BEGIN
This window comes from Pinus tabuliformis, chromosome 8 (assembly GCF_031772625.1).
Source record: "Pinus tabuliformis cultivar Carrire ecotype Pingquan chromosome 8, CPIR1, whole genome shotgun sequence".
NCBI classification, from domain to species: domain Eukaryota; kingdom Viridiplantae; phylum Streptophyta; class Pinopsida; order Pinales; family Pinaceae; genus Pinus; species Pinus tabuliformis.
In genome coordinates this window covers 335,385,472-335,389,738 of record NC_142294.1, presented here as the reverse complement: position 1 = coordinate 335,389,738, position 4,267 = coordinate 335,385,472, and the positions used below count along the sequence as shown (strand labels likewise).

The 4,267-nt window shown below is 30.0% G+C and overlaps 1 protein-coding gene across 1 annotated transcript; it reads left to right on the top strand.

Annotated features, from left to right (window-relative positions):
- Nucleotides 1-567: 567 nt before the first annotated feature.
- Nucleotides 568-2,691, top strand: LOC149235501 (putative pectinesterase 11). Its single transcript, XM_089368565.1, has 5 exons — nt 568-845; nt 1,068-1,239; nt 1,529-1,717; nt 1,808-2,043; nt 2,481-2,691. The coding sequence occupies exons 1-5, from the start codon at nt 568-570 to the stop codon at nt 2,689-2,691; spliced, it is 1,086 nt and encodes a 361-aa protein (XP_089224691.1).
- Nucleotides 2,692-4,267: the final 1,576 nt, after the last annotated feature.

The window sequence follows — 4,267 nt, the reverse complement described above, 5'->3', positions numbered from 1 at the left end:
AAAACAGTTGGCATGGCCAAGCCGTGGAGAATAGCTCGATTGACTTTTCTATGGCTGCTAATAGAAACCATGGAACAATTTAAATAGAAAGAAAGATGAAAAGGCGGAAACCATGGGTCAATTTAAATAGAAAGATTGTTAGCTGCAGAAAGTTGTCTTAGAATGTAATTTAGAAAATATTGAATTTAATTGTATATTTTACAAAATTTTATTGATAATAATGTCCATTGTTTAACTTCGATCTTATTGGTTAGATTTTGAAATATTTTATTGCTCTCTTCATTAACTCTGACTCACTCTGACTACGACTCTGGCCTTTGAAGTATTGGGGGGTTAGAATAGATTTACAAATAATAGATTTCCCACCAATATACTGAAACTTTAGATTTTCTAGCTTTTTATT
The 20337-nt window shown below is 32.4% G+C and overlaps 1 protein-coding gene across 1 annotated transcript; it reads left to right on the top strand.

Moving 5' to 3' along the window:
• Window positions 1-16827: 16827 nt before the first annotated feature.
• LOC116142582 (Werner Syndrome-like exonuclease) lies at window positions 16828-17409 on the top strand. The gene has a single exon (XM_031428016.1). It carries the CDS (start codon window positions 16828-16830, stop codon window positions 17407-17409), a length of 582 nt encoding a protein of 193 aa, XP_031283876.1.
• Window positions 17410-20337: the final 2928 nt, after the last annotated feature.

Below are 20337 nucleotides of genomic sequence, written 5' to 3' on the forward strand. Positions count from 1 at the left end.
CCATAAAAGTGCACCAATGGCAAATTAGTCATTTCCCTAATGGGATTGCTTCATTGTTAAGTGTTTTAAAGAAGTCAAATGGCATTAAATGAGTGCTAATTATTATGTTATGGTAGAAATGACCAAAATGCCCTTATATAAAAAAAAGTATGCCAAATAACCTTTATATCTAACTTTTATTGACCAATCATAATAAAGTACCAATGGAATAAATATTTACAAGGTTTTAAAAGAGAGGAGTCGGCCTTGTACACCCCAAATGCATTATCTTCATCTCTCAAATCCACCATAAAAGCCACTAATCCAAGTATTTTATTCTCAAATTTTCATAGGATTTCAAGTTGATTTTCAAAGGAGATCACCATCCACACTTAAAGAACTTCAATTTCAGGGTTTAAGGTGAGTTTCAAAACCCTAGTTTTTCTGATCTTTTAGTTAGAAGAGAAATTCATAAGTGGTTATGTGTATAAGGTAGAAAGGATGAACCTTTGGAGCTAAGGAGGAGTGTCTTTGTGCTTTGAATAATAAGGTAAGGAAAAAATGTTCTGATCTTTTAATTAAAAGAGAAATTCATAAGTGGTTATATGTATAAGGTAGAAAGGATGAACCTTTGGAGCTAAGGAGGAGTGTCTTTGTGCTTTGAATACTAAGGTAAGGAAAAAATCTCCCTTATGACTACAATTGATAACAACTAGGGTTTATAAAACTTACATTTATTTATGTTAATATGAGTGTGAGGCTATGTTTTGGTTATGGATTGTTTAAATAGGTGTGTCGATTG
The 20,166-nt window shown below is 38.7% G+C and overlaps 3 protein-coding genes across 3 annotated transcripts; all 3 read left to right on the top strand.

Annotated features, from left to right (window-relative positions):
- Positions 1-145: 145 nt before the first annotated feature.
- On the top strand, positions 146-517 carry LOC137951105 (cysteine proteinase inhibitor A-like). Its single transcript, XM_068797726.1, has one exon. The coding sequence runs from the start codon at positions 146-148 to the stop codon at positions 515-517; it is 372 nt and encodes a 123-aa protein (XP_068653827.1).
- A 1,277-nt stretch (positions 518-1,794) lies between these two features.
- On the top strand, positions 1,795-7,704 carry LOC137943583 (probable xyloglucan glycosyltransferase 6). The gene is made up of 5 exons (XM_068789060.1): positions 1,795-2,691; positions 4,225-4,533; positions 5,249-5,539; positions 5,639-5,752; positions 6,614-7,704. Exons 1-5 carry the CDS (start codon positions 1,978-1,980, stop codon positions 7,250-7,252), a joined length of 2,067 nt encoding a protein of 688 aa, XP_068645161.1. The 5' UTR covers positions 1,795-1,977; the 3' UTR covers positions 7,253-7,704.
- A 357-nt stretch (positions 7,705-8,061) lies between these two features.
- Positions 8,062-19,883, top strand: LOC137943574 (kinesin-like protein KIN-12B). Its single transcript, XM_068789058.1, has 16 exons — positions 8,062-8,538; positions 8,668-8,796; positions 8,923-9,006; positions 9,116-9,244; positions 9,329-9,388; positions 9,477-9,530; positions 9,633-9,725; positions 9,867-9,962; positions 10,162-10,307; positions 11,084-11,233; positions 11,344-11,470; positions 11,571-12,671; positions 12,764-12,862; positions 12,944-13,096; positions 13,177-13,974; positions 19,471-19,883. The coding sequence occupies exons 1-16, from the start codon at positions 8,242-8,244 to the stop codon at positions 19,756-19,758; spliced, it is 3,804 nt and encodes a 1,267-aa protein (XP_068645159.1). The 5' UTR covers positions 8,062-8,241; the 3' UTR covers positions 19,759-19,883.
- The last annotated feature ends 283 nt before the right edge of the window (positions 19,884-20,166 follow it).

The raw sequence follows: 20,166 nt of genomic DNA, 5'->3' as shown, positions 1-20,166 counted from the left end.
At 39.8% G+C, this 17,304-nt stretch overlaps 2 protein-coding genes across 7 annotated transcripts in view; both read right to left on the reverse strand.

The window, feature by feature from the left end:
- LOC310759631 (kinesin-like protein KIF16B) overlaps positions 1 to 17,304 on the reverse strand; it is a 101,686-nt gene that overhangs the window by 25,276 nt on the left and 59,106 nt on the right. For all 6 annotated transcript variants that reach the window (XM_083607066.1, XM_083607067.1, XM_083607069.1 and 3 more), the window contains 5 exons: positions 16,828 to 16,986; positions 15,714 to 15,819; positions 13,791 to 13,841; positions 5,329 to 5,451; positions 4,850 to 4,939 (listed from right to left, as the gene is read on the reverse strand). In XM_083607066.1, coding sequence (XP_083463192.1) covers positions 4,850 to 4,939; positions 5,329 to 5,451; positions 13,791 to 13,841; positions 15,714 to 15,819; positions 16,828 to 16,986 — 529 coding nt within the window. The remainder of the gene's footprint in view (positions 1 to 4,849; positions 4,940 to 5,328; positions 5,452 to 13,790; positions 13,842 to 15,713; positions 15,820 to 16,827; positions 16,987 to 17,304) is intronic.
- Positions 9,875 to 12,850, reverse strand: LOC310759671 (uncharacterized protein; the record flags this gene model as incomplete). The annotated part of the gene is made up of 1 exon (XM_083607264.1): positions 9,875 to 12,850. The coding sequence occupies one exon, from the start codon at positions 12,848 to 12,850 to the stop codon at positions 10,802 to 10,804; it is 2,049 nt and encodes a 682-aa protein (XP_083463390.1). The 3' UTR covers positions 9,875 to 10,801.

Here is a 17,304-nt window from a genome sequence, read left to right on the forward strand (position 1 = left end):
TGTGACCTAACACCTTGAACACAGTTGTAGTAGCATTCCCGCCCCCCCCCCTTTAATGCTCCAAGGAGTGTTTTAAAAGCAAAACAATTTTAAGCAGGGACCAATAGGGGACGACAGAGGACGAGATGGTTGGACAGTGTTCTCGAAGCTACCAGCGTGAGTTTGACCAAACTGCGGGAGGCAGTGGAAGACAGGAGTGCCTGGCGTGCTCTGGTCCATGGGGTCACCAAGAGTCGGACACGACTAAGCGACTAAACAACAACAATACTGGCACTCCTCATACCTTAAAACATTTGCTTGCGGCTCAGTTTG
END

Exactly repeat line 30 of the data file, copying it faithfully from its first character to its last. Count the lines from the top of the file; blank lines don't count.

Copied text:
The window, feature by feature from the left end: